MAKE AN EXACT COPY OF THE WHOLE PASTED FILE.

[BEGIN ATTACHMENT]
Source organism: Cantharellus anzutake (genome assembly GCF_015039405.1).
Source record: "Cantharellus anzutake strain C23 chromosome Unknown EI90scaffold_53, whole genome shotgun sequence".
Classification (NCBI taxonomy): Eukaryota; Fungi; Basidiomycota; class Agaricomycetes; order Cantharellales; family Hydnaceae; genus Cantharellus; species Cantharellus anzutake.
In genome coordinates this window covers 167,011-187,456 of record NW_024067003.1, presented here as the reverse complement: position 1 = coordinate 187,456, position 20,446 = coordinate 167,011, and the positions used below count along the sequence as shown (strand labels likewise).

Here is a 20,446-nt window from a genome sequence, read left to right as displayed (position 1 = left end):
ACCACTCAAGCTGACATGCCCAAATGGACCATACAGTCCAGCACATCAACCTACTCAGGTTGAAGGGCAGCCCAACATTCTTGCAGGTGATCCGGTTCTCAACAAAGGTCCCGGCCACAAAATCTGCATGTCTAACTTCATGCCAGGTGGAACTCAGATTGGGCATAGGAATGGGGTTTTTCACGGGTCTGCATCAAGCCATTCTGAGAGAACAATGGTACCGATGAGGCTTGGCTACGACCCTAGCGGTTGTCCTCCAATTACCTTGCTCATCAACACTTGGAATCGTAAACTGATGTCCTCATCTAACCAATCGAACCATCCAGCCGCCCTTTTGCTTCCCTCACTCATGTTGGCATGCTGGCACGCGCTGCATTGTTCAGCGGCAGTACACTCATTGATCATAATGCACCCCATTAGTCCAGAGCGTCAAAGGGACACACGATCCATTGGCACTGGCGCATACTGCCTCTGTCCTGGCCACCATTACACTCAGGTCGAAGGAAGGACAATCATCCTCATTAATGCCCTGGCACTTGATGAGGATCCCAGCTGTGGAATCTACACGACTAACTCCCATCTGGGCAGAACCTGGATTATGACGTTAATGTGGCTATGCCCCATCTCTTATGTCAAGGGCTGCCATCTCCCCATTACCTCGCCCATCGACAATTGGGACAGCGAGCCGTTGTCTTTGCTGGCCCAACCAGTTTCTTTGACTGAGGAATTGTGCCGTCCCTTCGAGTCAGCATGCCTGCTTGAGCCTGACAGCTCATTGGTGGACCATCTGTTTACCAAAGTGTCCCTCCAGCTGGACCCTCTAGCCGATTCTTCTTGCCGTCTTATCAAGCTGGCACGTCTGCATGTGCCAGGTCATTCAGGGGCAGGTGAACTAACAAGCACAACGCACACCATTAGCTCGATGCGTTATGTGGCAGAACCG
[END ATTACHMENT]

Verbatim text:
Source organism: Cantharellus anzutake (genome assembly GCF_015039405.1).
Source record: "Cantharellus anzutake strain C23 chromosome Unknown EI90scaffold_53, whole genome shotgun sequence".
Classification (NCBI taxonomy): Eukaryota; Fungi; Basidiomycota; class Agaricomycetes; order Cantharellales; family Hydnaceae; genus Cantharellus; species Cantharellus anzutake.
In genome coordinates this window covers 167,011-187,456 of record NW_024067003.1, presented here as the reverse complement: position 1 = coordinate 187,456, position 20,446 = coordinate 167,011, and the positions used below count along the sequence as shown (strand labels likewise).

Here is a 20,446-nt window from a genome sequence, read left to right as displayed (position 1 = left end):
ACCACTCAAGCTGACATGCCCAAATGGACCATACAGTCCAGCACATCAACCTACTCAGGTTGAAGGGCAGCCCAACATTCTTGCAGGTGATCCGGTTCTCAACAAAGGTCCCGGCCACAAAATCTGCATGTCTAACTTCATGCCAGGTGGAACTCAGATTGGGCATAGGAATGGGGTTTTTCACGGGTCTGCATCAAGCCATTCTGAGAGAACAATGGTACCGATGAGGCTTGGCTACGACCCTAGCGGTTGTCCTCCAATTACCTTGCTCATCAACACTTGGAATCGTAAACTGATGTCCTCATCTAACCAATCGAACCATCCAGCCGCCCTTTTGCTTCCCTCACTCATGTTGGCATGCTGGCACGCGCTGCATTGTTCAGCGGCAGTACACTCATTGATCATAATGCACCCCATTAGTCCAGAGCGTCAAAGGGACACACGATCCATTGGCACTGGCGCATACTGCCTCTGTCCTGGCCACCATTACACTCAGGTCGAAGGAAGGACAATCATCCTCATTAATGCCCTGGCACTTGATGAGGATCCCAGCTGTGGAATCTACACGACTAACTCCCATCTGGGCAGAACCTGGATTATGACGTTAATGTGGCTATGCCCCATCTCTTATGTCAAGGGCTGCCATCTCCCCATTACCTCGCCCATCGACAATTGGGACAGCGAGCCGTTGTCTTTGCTGGCCCAACCAGTTTCTTTGACTGAGGAATTGTGCCGTCCCTTCGAGTCAGCATGCCTGCTTGAGCCTGACAGCTCATTGGTGGACCATCTGTTTACCAAAGTGTCCCTCCAGCTGGACCCTCTAGCCGATTCTTCTTGCCGTCTTATCAAGCTGGCACGTCTGCATGTGCCAGGTCATTCAGGGGCAGGTGAACTAACAAGCACAACGCACACCATTAGCTCGATGCGTTATGTGGCAGAACCG